Who were the Forces of Good? That would be the Purple Team (referred to previously as the Purple Haze), a good team coached by a really good guy, whose son (an equally good guy) is the star of the team and is a former teammate of Ben’s; while the Forces of Evil were the dreaded Yellow Team (a/k/a Yellow Rain), the merciless squad that had handed our charges a 70-6 thrashing earlier in the year. The Haze got off to a good start as the Rain, missing one of their two rapacious point guards, was unable to set up the full court press that was so effective against our gallant youngsters. The guard who was available (coincidentally, also a former teammate of Ben’s) played valiantly but was clearly gassed at times during the game. Meanwhile, the Haze, which had improved steadily throughout the year, continued to make key baskets and defensive stops, forcing the Rain to play a half-court game. It went down to the wire, but the Forces of Good prevailed, 40-37, setting up a championship match between the Purple and St. Anthony White. St. Anthony White prevailed, by the way.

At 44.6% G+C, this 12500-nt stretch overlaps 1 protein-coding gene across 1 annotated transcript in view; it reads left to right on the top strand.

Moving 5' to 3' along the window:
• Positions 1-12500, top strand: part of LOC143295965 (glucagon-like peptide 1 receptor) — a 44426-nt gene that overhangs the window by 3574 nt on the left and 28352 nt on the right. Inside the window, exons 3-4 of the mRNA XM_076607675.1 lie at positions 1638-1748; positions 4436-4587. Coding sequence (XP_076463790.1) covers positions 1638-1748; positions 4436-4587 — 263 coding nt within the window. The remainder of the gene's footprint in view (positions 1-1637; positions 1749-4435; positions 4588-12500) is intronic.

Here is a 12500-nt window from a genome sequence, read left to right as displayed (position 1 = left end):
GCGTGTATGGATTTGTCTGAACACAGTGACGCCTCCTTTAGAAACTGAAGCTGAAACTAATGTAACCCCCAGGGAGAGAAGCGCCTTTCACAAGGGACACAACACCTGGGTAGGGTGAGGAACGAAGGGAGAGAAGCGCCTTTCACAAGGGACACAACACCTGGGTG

Okay, are you getting confused? Good – so were we at this point. By this time, it was getting close to game time for the final game. The Maroon team had twice vanquished our boys, both times by comfortable margins. Ben has a lot of friends on the Maroon team – kids he’s known for years from Bel Air and even pre-school, so we were familiar with the opposition. We were now down to six kids for the finale and we saw a very unimpressive performance, unfortunately, with the Maroons whipping Ben & co. 50-20. One bright spot for Ben, though – after Ben did not see the ball much during the game, I (in my role as assistant coach) called out to our kids to “get some of the other kids involved – let them have a shot.” I meant Ben and another kid. Well, amazingly, the ball came to Ben with about one minute remaining. Ben stood open, about even with the foul line but to the right, and he fired. The ball bounced high off the back rim, kissed the top of the backboard, then dropped through. Ben was on the board with the last points of the season.

So what do we learn from all this?

It’s asking a lot to have a bunch of 10-12 year olds play three games of basketball in one day. The kids were very tired and the level of play really declined as the day went on.